2002 BMW 525i Agent maintained, 200,000km. Fully loaded, exc cond. $7K (778) 991-4001

1994 MERCEDES C280, 85K, grey, fully loaded, extras, exc cond, $10K obo, Ladner 604-940-6460

Sports & Imports

2003 FORD F250 4x4 XL $8500 obo, 187,000 km, auto, 604-323-3662 or 604-315-9384

www.

9160

2003 Nissan Xterra, 162,000 kms, 5 Sp. A/C Power Grp, New Trans/Clutch, New Exhaust, New Brakes, 17" Wheels, Tow Pkge. $7,900 Call: (604) 218-5460

9160 2002 Nissan Pathfinder 172,000 kms, Chilkoot Edition, power everything, A/C, $6,500 Call: (604) 591-7526

9160

2010 MITSUBISHI Lancer, $10,995 Stock# AB10249A. Richmond Suzuki 604-273-0331

2007 BMW 525i 88,400km Premium Pkg, loaded $21,900 obo. 604-532-9292

2005 KIA Amante, $7995. Stock# Y11239B. Richmond Suzuki 604-273-0331

2007 KIA Rio 5, 5 dr, blk, 5sp, 1 owner, 72K, exc cond, incls winter tires, $7500 obo, 604-603-2548

Accelerate your car buying


FRIDAY, OCTOBER 26, 2012 THE VANCOUVER COURIER

AUTOMOTIVE 9160

Sports & Imports

9515

Boats

9522

RV’s/Trailers

9522

RV’s/Trailers

9522

9522

RV’s/Trailers

9522

RV’s/Trailers

2010 VW Tourag, 39km, touch screen nav, leather, luxury pkg, trailer hitch, moon roof, push button start, very clean, no acc, $43,000 obo, call 604-351-5631

2012 MAZDA 2 GX, 2 to choose from $15,888 Signature Mazda D#11029 1-855-781-5108

2012 MAZDA 3 GX, power group, $15,888 Sigature Mazda D#11029 1-855-781-5108

2012 MAZDA 5 GS, 2 to choose, fr $19,888 Sigature Mazda D#11029 1-855-781-5108

19FT SEARAY, 165 merc inboard, w/trailer, runs awesome, $5500 obo. 604-817-9004

2003 NEWMAR Dutch Star, 3 slides, 39’, 65,000mi, full paint freight liner Chassis, 330 Cat engine. Computer desk, solid desk oak cabinets. $73,500. Ph 604-846-5046 Chwk 2004 PLEASUREWAY Plateau M/H, Mercedes Benz diesel, Mi. 61,588K, Immac cond & loaded. $54,900. Ph 1-604-220-5005

2005 40’ Vectra Cummings Diesel Pusher,Freightliner Evolution Chasis,air ride & independant front suspetion,tow package, 33610 mi.3 slides auto everything-awnings,levelling jacks,sunvisors,floor cover, retactable cord & hose etc. Air (Jake) brakes,King sleep # bed, Washer/Dryer, Lge slide out storage. Heated storage, $119,900, 778 835-3455.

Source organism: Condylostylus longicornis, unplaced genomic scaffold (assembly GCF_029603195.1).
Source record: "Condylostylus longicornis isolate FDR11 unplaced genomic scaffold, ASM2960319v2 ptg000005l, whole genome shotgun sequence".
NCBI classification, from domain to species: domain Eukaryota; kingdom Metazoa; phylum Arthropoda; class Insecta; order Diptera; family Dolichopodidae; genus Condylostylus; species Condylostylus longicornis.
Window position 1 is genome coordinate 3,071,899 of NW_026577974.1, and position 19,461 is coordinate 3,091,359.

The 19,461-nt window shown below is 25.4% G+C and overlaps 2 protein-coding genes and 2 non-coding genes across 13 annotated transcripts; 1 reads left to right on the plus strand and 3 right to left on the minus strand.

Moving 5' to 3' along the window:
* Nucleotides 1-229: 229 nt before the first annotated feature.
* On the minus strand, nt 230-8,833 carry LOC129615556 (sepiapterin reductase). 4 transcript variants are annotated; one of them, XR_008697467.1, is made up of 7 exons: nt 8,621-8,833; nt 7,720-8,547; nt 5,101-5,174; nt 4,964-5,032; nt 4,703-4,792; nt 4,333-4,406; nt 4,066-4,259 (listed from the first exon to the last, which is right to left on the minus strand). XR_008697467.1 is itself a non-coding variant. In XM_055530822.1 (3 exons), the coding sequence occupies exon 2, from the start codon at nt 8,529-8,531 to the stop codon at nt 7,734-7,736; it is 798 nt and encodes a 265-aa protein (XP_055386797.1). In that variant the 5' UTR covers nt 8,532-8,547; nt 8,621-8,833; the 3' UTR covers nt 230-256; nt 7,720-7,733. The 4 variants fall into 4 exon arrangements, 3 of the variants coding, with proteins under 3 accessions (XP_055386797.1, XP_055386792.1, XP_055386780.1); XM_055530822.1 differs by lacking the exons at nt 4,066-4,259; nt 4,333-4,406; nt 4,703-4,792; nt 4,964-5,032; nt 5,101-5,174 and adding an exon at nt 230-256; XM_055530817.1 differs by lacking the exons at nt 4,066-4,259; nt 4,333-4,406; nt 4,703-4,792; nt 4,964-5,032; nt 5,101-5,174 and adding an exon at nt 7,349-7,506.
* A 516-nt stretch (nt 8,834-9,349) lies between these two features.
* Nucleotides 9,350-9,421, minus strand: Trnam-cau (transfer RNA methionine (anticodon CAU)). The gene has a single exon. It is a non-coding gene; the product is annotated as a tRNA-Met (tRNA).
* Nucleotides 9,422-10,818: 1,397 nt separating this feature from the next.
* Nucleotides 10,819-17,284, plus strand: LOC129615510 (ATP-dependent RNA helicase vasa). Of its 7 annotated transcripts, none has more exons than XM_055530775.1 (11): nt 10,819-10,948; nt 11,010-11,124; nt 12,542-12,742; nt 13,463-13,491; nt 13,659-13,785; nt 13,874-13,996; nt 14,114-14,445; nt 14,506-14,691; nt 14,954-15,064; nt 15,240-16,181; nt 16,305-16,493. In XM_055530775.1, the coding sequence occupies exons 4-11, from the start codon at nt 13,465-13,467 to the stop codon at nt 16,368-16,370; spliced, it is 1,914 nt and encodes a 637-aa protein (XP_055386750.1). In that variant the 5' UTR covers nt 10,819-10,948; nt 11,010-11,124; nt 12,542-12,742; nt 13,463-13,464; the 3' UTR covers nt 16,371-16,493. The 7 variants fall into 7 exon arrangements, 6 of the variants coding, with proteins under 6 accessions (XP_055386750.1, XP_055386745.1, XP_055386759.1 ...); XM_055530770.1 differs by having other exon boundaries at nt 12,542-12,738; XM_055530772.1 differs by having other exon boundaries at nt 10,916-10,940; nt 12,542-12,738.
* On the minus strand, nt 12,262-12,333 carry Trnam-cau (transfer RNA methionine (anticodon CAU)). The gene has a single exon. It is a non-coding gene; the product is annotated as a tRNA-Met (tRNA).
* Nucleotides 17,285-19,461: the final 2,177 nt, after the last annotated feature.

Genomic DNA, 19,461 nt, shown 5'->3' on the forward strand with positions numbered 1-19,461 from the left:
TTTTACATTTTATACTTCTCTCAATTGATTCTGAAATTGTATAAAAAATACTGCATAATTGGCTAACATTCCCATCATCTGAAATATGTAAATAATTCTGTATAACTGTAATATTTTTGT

2006 GEORGETOWN XL, 35’ 9', 3 slides, V10, 20k miles, tow car avail, $58,000 604-948-5048

2007 PROWLER 5th wheel, 32 ft, grt family rv, fibreglass, slideout, bunkbeds, air/cond, sleeps 8 $19,900. 604-824-1426

2008 ITASA SUNOVA 29R MOTORHOME 41,000 kms V10 Ford engine, automatic HD Shaw Direct satilite dish, 2 slide outs, Jensen entertainment 12 volt HDTV, viper alarm system, 2-80 watt solar panels, 2400 watt inverter, 2 awning curtains for back and side, front and side window shields, ducted air conditioning with heat pump, excellent condition ready to go. $69,900 Call: (604) 755-0423 or email: gwandres@shaw.ca

2004 TITANIUM model 32E 37DS, 2 slides, mint cond, 1 owner, $27,900. 604 535-8688

1989 Prowler/Cooper 19’, 4.3 Merc. inboard, dry-storage kept, loaded, like new, $18,000 obo Call: (604) 921-9433

2005 FOUR WINDS Class C 30’ sleeps 7, like new cond, 132,000 km, $24,888 778-748-6874 rgprojectmanager@yahoo.com

2005 SIERRA 30ft 5th wheel. Slide. N/S. OBO $18,000. Call: (604) 888-7717

2006 ALFA Luxury Mtr Home 330 CAT Diesel Pusher, 6 new tires, 35,500mi. Equiped with everything, too much to list! Exc cond. $117,000. 604-767-3894

2008 31 ft Colorado RL 5th Wheel Private sale. 3 slides. 4 awnings. Rear living room. Mor/ ryde hitch and suspension. Like new condition! Asking: $27,000. 604-751-1573

To advertise call

2008 NASH 25’ 5th whl, q bed, rear kitchen, 1 slide $19,000. Ph 604-792-2201 Chilliwack

KEYSTONE 2 slide light low km, 2 qn beds, sleeps 8, ext kitch,$13,900 Call:604-988-1408

604-630-3300

RV’s/Trailers

TOYOTA HIACE CAMPERVAN 90 2.8l deisel,auto, camp in comfort $15,400. 604-275-3443

GT model shown

GS-SKY model shown

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!

2012 MAZDA 3

2002 SIENNA 4DR LE gray $ 8,888 #2299506 WWW.KEYWESTFORD.COM 1-866-549-8503 301 Stewardson Way, New Westminister 2002 WINDSTAR (Ford) 145 kms, good cond., $2975. 604-392-3909 after 4pm or all day wkends

2010 MAZDA 3 SPORT

17” Alloys! Auto! BCAA APPROVED! SALE...

1995 FLEETWOOD Coronado, very low miles, new tires, sleeps 6, excellent cond. $13,950 obo, Call 778-822-2475 1996 31’ Motorhome retiring from RV’ing, exc cond, mechanically sound, all papers, loaded, Reas offers accepted. 604-746-5898. Abby

2003 CHEVY Venture, 7pass, red, good cond, 128K, incls snow tires, $3500 obo, 604-946-4725

2008 DODGE GRAND Caravan, 54K, like new, Michelan tires, $13,900. 604-922-7367

9515

1998 SLUMBER queen 7.6’ Import camper 520 kg, new propane 2011, folding alum steps & hand rail, 3 brn stove, porta potti, forced air furn, hyd jacks - hold downs, pressure 50 ltr water/ 3 way fridge/freezer. Will fit short box p/u or import. Excl cond $4500 obo. Ph 604-858-5624 Chwk

14,900! Stk#MP1166 $17,995! Stk#MP1157

2010 MAZDA 6 GS

MAZDA CERTIFIED! BCAA INSPECTED!

SCARY LOW PRICE

2012 MAZDA 2 GT Black beauty! Auto, A/C and more! SALE...

SCARY LOW PRICE